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Palestinian officials have told men between the ages of 16 and 35 not to go to Rafah border crossing because of "Shin Bet harassment." Men in that age bracket are prevented from crossing to Egypt and this holds up all passenger traffic at the crossing.

Furthermore, say Palestinians, the Shin Bet is offering a "you help us and we'll help you" deal to some, but in general they are simply not allowing young men to cross. They say an estimated 1,500 people in that age bracket have been stuck in Gaza since mid-August. Many are students overseas, now missing the start of their school year.

The IDF and Airports Authority, which manages the Israeli side of the border crossing, say that since July, there have been no official age restrictions and 16-35 year olds are allowed to go to the border without prior coordination. But military sources admit that de facto there is a delay because the security services question some people.

The army sources are quick to point out they are not responsible for the delays. Haaretz was told by the Shin Bet that "from August 2004, the Shin Bet has not been preventing young people from leaving Gaza through Rafah crossing" that more than 300 have left since the restrictions were lifted in September.

Palestinians say the orders to lift the age restrictions, which had long been in effect, came from the Government Coordinator in the Territories, and the Shin Bet "didn't like it" so "they are deliberately preventing young people from crossing for no good reason." Rafah crossing provides the only access for 1.4 million Gazans to the rest of the world.

After the army closed Rafah in the middle of July, reopening it on August 8, there was an enormous build up of people who wanted to get through but couldn't get home. The IDF said it would double the number of people allowed through from 250 to 500, and lifted the restriction on the age bracket.

This week, that has meant delays for people seriously wounded in the IDF operations in northern Gaza as well as others needing other medical attention in Egypt. Hours of delays lead to all the other passengers in the same bus or service taxi being held back, and those behind them.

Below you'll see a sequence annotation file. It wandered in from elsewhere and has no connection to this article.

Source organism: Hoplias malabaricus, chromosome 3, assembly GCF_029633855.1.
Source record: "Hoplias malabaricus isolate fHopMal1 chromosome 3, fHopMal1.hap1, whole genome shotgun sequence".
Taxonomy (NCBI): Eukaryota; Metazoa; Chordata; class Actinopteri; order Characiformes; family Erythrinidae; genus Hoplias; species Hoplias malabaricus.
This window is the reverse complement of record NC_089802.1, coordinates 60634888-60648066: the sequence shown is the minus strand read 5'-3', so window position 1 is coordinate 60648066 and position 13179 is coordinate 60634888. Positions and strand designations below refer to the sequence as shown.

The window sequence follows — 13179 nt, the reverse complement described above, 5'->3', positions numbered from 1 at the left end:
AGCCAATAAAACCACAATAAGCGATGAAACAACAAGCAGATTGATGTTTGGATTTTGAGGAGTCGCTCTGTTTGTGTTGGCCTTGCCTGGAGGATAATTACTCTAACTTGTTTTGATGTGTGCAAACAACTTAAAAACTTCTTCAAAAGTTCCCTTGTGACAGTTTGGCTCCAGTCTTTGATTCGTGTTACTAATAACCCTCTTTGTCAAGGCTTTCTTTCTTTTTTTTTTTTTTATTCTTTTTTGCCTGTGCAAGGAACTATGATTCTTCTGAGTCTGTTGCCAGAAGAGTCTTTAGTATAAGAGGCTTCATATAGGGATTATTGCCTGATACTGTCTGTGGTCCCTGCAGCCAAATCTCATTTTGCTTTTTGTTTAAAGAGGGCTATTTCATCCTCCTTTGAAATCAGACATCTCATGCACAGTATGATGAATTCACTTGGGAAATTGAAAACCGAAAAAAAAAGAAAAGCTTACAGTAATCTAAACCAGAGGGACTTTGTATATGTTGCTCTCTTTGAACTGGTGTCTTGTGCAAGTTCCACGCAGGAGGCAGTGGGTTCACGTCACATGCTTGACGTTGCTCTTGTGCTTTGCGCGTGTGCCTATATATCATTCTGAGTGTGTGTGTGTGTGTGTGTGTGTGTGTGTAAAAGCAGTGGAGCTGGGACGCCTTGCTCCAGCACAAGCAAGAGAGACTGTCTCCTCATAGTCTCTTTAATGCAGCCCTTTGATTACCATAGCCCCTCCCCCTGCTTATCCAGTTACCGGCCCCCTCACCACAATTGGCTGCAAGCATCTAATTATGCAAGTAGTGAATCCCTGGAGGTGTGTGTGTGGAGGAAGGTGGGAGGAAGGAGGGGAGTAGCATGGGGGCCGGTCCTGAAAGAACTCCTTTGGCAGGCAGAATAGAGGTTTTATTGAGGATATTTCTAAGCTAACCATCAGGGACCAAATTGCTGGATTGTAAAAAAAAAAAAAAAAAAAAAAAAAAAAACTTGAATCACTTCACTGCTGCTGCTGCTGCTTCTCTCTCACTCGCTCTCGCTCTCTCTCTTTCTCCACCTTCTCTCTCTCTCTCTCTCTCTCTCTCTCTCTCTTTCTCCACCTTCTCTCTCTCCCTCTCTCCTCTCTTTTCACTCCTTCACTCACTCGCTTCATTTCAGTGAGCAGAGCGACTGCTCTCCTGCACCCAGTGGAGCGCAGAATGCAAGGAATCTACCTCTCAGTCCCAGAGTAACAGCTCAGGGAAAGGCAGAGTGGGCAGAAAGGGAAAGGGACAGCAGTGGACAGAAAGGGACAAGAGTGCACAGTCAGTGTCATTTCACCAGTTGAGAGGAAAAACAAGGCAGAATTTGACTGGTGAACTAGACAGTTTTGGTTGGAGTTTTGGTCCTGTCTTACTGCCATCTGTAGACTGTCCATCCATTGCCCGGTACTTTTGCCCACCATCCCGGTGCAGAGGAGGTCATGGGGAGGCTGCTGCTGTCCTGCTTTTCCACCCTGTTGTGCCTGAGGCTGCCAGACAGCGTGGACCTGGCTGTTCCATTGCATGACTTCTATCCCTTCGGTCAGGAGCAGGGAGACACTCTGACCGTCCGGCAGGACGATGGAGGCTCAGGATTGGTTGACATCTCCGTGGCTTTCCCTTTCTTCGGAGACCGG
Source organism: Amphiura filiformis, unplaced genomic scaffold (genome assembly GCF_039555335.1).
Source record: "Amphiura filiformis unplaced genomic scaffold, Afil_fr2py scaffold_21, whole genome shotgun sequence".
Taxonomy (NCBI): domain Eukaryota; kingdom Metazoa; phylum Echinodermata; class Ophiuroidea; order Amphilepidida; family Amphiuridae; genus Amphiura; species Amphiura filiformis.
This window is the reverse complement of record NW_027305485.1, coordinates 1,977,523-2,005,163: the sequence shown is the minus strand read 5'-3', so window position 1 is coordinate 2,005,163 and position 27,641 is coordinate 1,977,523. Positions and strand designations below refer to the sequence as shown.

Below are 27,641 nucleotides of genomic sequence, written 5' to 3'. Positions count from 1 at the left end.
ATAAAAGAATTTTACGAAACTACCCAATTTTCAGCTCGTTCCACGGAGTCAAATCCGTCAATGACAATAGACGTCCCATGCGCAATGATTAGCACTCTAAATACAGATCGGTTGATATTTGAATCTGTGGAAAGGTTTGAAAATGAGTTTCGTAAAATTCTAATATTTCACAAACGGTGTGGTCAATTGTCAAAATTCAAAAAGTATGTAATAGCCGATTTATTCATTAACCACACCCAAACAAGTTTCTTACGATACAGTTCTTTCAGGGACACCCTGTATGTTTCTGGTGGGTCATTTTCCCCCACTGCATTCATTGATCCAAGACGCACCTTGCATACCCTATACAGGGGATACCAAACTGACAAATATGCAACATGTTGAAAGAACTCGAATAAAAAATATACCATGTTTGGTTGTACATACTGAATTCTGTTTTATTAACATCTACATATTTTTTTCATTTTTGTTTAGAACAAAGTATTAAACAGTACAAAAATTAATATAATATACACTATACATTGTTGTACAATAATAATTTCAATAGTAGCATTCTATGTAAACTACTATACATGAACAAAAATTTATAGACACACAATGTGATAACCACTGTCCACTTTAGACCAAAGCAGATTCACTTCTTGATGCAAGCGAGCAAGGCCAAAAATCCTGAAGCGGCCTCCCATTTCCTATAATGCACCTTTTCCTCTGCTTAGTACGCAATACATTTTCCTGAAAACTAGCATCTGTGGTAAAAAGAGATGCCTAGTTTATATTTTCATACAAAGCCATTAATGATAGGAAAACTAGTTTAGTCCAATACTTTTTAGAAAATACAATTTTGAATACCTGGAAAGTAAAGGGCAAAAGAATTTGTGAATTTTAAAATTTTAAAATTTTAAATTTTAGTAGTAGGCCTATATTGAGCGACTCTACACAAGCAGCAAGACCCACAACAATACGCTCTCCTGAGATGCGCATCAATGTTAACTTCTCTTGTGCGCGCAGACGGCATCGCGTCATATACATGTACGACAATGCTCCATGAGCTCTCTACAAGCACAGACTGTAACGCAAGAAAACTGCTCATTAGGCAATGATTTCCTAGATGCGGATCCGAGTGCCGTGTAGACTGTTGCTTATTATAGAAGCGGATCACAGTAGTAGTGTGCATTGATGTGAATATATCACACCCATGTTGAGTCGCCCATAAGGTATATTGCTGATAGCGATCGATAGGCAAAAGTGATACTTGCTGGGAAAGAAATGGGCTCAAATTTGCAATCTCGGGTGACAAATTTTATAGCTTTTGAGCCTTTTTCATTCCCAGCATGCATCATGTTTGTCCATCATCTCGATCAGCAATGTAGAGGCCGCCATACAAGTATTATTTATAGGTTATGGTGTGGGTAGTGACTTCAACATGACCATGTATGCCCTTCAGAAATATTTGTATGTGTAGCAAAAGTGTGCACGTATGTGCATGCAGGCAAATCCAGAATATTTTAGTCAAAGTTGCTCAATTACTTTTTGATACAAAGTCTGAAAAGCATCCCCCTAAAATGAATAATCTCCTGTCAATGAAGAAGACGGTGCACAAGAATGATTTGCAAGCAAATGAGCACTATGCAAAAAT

The pressure at the border led to racketeering, including bribery and special treatment for those with connections. That led to protest demonstrations - including by armed groups, who prevented PA officials from leaving. Palestinians call this a Shin Bet way to set Palestinians against one another.

Lately, the men have been signing up daily in the hope they will finally be let through, but by doing so they are denying others a chance to get out. The pressure is building up and so have Palestinian concerns that some of the young men will succumb to pressure to cooperate with the authorities. Hence the PA decided to order the young men to stop trying to leave.

Though his doctoral studies in physics make him somewhat unusual, Hussam al Akra's story is not atypical of someone like him, a 34-year-old from Jablya. He is studying in France and spent his vacation at home in Gaza, but was due back in France to defend his thesis on September 24. Three times he was turned back at the border because of long lines. On the fourth time, on September 10, he arrived at 7 A.M., and finally reached passport control at 4 P.M. The older people with him, including his father, were allowed through. Two hours later, he and another 20 young men waiting with him were told they could not cross. He was never questioned. After he petitioned the High Court, he returned to the border with a letter from the State Attorney's saying that "the security services have told us that the prevention against the petitioner leaving the country has been lifted."

Only three of 13 waiting 16-35 years olds were allowed through that day. Al Akra was not one of them. The Shin Bet told Haaretz the Akra case was the result of "a bureaucratic mistake that was corrected a few days ago." Meanwhile, he is still in Gaza.